High Take-up Of Private Tuition By Primary School Pupils Revealed

September 18th, 2015 by Sarah Adams

Nearly half of 11-year-olds among some minority ethnic groups in the UK are receiving private tuition outside of school. Researchers from Newcastle University and from NatCen Social Research have been studying how a cohort of 19,000 primary aged children spend their lives outside of school. They analysed data for the children - collected when they were aged five, seven and eleven.

Children categorised as from Chinese, black or Indian backgrounds are more than twice as likely to be tutored as their white peers.

The Newcastle University/NatCen study revealed differing levels in the use of private tutors according to pupils' social class, although the variations were smaller than those based on pupils' ethnic backgrounds. Extra tuition was most common, at 30 per cent, among those children whose mother had a postgraduate degree, and least prevalent among those whose mother had no qualifications, at 19 per cent.

  • By the age of 7, private tuition was most common among children of Indian backgrounds. 20% of children regularly took part in tuition outside of their school studies.
  • In comparison, only 3% of white pupils had a private tutor.
  • The highest take up of private tuition (at 48%) for 11 year olds was 'other ethnic origin', which includes Chinese pupils.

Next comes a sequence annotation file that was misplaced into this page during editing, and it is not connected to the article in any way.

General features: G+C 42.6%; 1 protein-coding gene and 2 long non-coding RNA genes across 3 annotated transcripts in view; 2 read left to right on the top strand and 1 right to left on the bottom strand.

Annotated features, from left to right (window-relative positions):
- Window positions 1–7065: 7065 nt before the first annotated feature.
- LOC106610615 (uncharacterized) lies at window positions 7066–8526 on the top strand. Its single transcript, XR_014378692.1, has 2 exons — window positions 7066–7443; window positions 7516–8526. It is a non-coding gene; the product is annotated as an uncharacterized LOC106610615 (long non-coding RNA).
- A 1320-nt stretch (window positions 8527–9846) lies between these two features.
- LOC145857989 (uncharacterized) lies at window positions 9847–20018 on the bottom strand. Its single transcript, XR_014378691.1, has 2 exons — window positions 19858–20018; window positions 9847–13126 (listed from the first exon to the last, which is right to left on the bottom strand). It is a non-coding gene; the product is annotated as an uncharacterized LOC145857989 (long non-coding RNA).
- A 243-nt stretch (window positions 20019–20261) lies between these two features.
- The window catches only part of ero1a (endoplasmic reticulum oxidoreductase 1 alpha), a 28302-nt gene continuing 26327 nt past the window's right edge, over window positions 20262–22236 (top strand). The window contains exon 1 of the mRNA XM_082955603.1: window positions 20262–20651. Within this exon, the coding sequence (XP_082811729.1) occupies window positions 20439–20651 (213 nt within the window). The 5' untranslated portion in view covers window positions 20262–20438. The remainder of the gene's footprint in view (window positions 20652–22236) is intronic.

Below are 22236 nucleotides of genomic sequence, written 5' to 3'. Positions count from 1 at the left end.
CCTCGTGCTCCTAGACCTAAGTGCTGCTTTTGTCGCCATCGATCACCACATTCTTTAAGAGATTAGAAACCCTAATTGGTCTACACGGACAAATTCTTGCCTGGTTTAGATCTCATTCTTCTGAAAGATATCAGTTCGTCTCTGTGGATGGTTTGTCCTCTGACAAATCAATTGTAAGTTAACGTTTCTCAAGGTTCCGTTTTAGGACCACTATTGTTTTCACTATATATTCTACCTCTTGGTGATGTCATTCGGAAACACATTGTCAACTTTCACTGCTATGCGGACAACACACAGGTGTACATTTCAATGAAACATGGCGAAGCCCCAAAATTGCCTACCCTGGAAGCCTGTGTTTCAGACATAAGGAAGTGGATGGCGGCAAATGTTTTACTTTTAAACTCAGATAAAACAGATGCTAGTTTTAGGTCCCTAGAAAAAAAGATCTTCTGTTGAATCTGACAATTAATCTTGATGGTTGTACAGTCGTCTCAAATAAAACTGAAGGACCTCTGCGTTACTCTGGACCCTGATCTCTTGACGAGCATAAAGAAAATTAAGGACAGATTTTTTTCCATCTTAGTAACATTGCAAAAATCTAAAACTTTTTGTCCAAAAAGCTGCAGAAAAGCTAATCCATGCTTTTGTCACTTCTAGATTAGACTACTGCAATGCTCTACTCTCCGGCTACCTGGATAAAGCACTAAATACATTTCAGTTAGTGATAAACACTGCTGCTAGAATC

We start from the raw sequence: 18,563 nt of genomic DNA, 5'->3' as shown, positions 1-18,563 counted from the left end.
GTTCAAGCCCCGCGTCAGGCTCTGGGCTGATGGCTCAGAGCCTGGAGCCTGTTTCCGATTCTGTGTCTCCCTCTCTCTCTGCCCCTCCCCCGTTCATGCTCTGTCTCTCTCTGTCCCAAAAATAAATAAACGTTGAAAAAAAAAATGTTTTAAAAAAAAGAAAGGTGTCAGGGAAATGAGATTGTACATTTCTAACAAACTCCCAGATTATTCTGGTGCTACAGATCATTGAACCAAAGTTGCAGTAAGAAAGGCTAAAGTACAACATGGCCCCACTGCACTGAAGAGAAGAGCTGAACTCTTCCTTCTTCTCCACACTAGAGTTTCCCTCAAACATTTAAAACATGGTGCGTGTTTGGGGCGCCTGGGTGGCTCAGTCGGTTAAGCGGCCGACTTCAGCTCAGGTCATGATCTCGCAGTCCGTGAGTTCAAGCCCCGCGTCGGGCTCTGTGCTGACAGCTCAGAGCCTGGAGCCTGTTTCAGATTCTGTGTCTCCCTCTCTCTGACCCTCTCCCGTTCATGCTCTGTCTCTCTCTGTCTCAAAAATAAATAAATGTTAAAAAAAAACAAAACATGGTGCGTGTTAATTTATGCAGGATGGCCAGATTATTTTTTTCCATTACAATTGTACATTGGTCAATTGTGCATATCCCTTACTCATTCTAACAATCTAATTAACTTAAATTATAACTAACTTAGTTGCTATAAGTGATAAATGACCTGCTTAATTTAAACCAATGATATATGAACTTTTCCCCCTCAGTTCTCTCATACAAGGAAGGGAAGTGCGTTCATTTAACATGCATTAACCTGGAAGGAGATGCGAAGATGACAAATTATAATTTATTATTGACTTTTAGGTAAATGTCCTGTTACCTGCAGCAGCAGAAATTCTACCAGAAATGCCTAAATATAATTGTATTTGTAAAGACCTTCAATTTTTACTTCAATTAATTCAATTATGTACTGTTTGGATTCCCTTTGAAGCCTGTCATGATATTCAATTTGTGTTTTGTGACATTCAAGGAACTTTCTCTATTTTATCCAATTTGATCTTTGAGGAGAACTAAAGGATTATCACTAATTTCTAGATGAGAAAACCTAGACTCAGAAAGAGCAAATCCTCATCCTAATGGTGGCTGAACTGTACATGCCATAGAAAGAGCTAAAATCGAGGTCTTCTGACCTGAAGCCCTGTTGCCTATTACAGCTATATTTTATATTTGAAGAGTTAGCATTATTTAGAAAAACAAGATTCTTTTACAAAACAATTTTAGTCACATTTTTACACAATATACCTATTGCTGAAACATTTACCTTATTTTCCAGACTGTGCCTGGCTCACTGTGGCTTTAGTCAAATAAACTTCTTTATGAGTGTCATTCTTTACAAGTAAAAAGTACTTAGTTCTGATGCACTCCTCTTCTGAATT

• Some 47 per cent of black children received private tuition, while the figure for Indian pupils was 42 per cent.
  • For white children, it was 20 per cent.
  • 5% of Primary Pupils received private tuition by the age of 7.
  • By the age of 11 this figure rose to 22%.

Liz Todd, Professor of Education Inclusion at Newcastle University, who will outline the research study, said the findings raised questions about possible differing attitudes to school provision between different ethnic groups.

"Clearly some ethnic groups are feeling a greater need to supplement the work of schools than others. Does this mean some parents are lacking confidence in what goes on during school hours? Or are they just more likely to see tuition as a worthwhile route to help their children succeed? It is not clear from the numbers themselves, but the figures for private tuition are certainly high among some groups."

The time spent on homework also varied significantly by ethnicity. The majority of 11 year olds spent two hours per week on homework. Some spent five hours or more, but this varied on ethnic lines:

  • white - 7%
  • Pakistani or Bangladeshi - 8%
  • black - 20%
  • Indian - 24%
  • Chinese or other minority ethnic - 25%

We also need to look at the gains in pupil attainments across groups and ask to what extent these are due to changes in teaching, school reforms or the provision of tuition at home.

Categories: Research